As Jess works at a hotel she doesn't have the day off so i dropped her off at 7 this morning and then headed straight into the shed to start printing. Now, i recently shot a friends wedding on film and had a few frames left over which i went on to use on the coast at Lytham. I decided to print one of the shots from that roll which i really thought would let me get creative. You see, i've been very inspired lately to give my printing skills a boost. The book 'Creative Elements' by Eddie Ephraums is to blame entirely. I saw it sitting on a shelf in a used bookstore and had a thumb through. It looked interesting enough so i bought it and ever since i've been dying to have a good go at some negatives. If you're into darkroom work i highly recommend you get this book. In it Ephraums basically goes over ten or so of his shots and explains in detail how he got from camera setup to final print. You know those shots you take and when you print them they just look dull and uninteresting? Prepare to be inspired to dig them out again! That's all i'm saying for now - if you want to know more then get the book!
So, i decided to try and apply some of the things i had learnt from Ephraums' book to the negative i was planning on printing. A straight print from the negative is just a bit...well...meh. it's nothing special, very grey and flat. Considerable dodging and burning was going to be required to get on paper what i saw in my head at the time of exposure.
To start with i did a test strip (i should note that i have started using the f-stop printing method and i find it so much easier than dodging and burning by time - i'll be using this method from now on i think) and chose 18 seconds as the correct overall exposure time. This gave me the tonality i wanted in the wood, which is the most important part of the picture. The highlights were spot on where i wanted them but the shadows were weak, even though they had good detail. I decided to step up from grade 2 to grade 3 to give the shadows a kick, even though it would mean a little loss of detail in the shadows. I kept the exposure time the same and after processing the paper i was happy with the final result.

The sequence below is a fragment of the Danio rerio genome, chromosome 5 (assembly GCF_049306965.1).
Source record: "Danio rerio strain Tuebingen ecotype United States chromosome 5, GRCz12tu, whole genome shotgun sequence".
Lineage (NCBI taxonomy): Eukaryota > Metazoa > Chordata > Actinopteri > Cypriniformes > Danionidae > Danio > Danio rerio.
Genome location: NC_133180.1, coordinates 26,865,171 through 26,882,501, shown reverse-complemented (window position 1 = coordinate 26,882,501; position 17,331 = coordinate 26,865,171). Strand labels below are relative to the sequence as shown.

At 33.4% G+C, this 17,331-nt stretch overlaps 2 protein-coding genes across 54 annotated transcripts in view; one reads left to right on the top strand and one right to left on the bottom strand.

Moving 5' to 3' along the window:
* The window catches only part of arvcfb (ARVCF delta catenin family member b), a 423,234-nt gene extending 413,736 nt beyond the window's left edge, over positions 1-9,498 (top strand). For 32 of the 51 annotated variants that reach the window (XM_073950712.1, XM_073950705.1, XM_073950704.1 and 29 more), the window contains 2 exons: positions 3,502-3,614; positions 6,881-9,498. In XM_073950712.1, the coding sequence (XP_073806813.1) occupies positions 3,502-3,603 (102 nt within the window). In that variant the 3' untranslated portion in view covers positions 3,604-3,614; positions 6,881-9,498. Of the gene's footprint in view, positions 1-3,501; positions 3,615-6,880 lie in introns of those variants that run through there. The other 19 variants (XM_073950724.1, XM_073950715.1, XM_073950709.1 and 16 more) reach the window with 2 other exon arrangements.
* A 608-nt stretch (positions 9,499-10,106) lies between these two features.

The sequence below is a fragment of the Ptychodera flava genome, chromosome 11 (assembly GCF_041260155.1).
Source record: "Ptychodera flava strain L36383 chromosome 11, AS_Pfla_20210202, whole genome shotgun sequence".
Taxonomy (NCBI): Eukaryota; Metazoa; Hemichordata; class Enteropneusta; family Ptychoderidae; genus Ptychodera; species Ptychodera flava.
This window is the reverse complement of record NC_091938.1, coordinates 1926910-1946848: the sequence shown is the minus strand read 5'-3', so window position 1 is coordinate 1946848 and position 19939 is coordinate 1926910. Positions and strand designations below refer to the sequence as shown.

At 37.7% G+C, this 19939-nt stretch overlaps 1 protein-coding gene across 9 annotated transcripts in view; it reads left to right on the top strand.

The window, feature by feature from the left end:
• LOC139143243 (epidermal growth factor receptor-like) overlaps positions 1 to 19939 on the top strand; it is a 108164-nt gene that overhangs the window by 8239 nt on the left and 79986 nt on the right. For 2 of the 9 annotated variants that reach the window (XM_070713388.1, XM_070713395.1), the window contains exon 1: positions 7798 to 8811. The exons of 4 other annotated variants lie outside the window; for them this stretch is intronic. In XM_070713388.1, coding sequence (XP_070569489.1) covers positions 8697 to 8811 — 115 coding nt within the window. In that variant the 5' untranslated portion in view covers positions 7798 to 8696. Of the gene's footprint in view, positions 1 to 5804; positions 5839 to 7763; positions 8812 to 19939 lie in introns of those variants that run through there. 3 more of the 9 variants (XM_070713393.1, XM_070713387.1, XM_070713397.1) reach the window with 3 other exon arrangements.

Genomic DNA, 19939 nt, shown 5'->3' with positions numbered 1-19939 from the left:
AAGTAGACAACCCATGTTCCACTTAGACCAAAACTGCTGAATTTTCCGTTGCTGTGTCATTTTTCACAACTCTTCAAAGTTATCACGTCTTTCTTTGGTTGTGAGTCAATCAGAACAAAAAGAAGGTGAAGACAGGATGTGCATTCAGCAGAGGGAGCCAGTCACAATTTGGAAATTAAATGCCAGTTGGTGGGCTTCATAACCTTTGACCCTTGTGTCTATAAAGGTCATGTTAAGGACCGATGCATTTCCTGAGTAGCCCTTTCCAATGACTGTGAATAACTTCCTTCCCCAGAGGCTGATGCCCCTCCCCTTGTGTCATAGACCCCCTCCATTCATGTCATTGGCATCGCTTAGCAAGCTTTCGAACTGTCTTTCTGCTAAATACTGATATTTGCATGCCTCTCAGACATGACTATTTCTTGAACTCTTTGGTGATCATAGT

Now came the fun of trying to realise the print i wanted. I ended up using a lot of trial and error (and paper!) trying to get the sky how i wanted and getting the foreground nicely burned in etc. You can see what i finally decided upon in my notes below:
After a good washing i bleached the whole print back in potassium ferricyanide/bromide 1:7 for 5:30 whereupon much of the highlight detail in the long grass had disappeared and some of the cloud highlights were starting to go. I washed again and then sepia toned to completion. After another wash i toned in selenium for 1:30 which gave the print a little kick.
Finally after all that work i got this:
And i'm really really happy with it. It was so nice to focus in on one print and really work it. Figuring out the dodges and burns required to get the print in your mind onto the paper beneath the enlarger. Ephraum's book was invaluable in giving me the kick i needed to get creative. I'm really looking forward to the prints to come. have a few projects in mind and i am hoping to apply the new skills i've learnt to those too.